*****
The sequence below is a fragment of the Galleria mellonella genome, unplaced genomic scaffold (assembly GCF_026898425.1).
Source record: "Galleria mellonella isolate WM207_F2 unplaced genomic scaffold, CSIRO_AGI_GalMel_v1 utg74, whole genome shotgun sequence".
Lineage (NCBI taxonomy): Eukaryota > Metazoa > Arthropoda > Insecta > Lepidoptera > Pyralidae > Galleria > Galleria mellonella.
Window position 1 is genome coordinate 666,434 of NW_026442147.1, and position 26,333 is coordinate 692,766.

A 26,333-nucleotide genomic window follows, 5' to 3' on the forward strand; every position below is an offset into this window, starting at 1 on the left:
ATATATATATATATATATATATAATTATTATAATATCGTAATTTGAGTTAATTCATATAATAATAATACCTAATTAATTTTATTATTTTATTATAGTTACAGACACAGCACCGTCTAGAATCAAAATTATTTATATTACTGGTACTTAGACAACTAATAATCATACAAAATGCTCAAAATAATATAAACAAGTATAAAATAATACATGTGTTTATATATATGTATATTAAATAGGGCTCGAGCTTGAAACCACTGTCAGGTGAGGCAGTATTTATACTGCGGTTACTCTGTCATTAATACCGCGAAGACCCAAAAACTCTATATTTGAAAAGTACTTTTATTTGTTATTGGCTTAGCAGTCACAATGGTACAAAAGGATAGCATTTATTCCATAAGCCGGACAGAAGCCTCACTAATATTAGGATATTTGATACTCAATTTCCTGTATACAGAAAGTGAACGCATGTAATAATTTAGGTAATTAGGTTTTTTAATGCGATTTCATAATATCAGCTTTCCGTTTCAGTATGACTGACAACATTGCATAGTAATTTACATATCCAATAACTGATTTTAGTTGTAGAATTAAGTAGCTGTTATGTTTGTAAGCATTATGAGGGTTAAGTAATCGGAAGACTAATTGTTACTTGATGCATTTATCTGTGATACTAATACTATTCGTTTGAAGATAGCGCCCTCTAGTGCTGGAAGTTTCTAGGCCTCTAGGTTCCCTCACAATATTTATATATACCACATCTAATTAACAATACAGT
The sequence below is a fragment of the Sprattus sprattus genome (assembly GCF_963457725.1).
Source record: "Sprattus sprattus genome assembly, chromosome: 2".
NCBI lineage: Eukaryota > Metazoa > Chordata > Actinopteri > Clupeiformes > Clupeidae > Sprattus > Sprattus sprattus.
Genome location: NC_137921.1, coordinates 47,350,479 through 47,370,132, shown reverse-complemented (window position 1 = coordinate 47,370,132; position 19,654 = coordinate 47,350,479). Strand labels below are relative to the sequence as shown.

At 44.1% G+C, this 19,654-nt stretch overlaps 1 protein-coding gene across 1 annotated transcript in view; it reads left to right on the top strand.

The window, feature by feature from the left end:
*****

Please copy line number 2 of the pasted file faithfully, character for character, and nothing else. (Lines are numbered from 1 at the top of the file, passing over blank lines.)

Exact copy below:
Source record: "Galleria mellonella isolate WM207_F2 unplaced genomic scaffold, CSIRO_AGI_GalMel_v1 utg74, whole genome shotgun sequence".